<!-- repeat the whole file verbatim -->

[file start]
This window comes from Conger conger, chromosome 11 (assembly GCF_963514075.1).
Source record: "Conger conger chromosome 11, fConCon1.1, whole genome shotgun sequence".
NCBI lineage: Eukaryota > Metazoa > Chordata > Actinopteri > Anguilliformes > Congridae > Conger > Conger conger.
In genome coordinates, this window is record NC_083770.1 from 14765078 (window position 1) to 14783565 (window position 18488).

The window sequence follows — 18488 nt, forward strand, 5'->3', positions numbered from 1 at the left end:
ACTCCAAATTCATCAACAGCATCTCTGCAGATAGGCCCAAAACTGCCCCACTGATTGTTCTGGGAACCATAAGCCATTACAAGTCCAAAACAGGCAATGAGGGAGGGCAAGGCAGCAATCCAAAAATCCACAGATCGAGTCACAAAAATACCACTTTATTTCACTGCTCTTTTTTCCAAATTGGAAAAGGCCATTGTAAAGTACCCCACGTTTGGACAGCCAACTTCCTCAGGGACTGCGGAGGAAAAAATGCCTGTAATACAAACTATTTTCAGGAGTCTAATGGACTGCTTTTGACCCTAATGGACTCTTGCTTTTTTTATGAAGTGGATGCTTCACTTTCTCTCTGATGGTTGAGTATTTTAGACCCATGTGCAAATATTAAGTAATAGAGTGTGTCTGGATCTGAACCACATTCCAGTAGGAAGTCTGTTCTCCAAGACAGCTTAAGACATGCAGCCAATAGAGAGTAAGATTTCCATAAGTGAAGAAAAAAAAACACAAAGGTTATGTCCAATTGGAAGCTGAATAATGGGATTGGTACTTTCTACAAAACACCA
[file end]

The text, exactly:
This window comes from Conger conger, chromosome 11 (assembly GCF_963514075.1).
Source record: "Conger conger chromosome 11, fConCon1.1, whole genome shotgun sequence".
NCBI lineage: Eukaryota > Metazoa > Chordata > Actinopteri > Anguilliformes > Congridae > Conger > Conger conger.
In genome coordinates, this window is record NC_083770.1 from 14765078 (window position 1) to 14783565 (window position 18488).

The window sequence follows — 18488 nt, forward strand, 5'->3', positions numbered from 1 at the left end:
ACTCCAAATTCATCAACAGCATCTCTGCAGATAGGCCCAAAACTGCCCCACTGATTGTTCTGGGAACCATAAGCCATTACAAGTCCAAAACAGGCAATGAGGGAGGGCAAGGCAGCAATCCAAAAATCCACAGATCGAGTCACAAAAATACCACTTTATTTCACTGCTCTTTTTTCCAAATTGGAAAAGGCCATTGTAAAGTACCCCACGTTTGGACAGCCAACTTCCTCAGGGACTGCGGAGGAAAAAATGCCTGTAATACAAACTATTTTCAGGAGTCTAATGGACTGCTTTTGACCCTAATGGACTCTTGCTTTTTTTATGAAGTGGATGCTTCACTTTCTCTCTGATGGTTGAGTATTTTAGACCCATGTGCAAATATTAAGTAATAGAGTGTGTCTGGATCTGAACCACATTCCAGTAGGAAGTCTGTTCTCCAAGACAGCTTAAGACATGCAGCCAATAGAGAGTAAGATTTCCATAAGTGAAGAAAAAAAAACACAAAGGTTATGTCCAATTGGAAGCTGAATAATGGGATTGGTACTTTCTACAAAACACCA